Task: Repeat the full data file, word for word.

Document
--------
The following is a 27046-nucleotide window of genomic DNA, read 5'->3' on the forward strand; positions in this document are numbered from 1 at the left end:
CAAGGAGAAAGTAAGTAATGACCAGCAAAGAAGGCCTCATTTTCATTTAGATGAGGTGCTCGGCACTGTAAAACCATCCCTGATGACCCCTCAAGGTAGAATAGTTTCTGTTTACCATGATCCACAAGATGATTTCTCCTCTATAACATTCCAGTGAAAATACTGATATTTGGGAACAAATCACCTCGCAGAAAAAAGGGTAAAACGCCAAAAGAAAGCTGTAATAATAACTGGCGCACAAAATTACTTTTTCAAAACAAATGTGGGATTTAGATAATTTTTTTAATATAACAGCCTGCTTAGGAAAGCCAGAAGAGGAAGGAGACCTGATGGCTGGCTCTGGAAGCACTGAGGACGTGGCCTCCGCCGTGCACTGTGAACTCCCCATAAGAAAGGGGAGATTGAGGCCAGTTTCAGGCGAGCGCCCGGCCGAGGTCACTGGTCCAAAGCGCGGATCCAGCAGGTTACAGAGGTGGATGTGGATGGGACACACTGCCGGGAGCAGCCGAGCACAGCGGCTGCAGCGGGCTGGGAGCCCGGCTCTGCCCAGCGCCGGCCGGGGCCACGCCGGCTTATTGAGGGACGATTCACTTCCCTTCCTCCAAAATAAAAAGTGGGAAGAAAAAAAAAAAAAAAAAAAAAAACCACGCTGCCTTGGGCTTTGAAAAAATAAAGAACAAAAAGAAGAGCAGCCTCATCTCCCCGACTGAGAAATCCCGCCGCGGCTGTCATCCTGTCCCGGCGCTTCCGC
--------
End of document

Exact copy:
The following is a 27046-nucleotide window of genomic DNA, read 5'->3' on the forward strand; positions in this document are numbered from 1 at the left end:
CAAGGAGAAAGTAAGTAATGACCAGCAAAGAAGGCCTCATTTTCATTTAGATGAGGTGCTCGGCACTGTAAAACCATCCCTGATGACCCCTCAAGGTAGAATAGTTTCTGTTTACCATGATCCACAAGATGATTTCTCCTCTATAACATTCCAGTGAAAATACTGATATTTGGGAACAAATCACCTCGCAGAAAAAAGGGTAAAACGCCAAAAGAAAGCTGTAATAATAACTGGCGCACAAAATTACTTTTTCAAAACAAATGTGGGATTTAGATAATTTTTTTAATATAACAGCCTGCTTAGGAAAGCCAGAAGAGGAAGGAGACCTGATGGCTGGCTCTGGAAGCACTGAGGACGTGGCCTCCGCCGTGCACTGTGAACTCCCCATAAGAAAGGGGAGATTGAGGCCAGTTTCAGGCGAGCGCCCGGCCGAGGTCACTGGTCCAAAGCGCGGATCCAGCAGGTTACAGAGGTGGATGTGGATGGGACACACTGCCGGGAGCAGCCGAGCACAGCGGCTGCAGCGGGCTGGGAGCCCGGCTCTGCCCAGCGCCGGCCGGGGCCACGCCGGCTTATTGAGGGACGATTCACTTCCCTTCCTCCAAAATAAAAAGTGGGAAGAAAAAAAAAAAAAAAAAAAAAAACCACGCTGCCTTGGGCTTTGAAAAAATAAAGAACAAAAAGAAGAGCAGCCTCATCTCCCCGACTGAGAAATCCCGCCGCGGCTGTCATCCTGTCCCGGCGCTTCCGC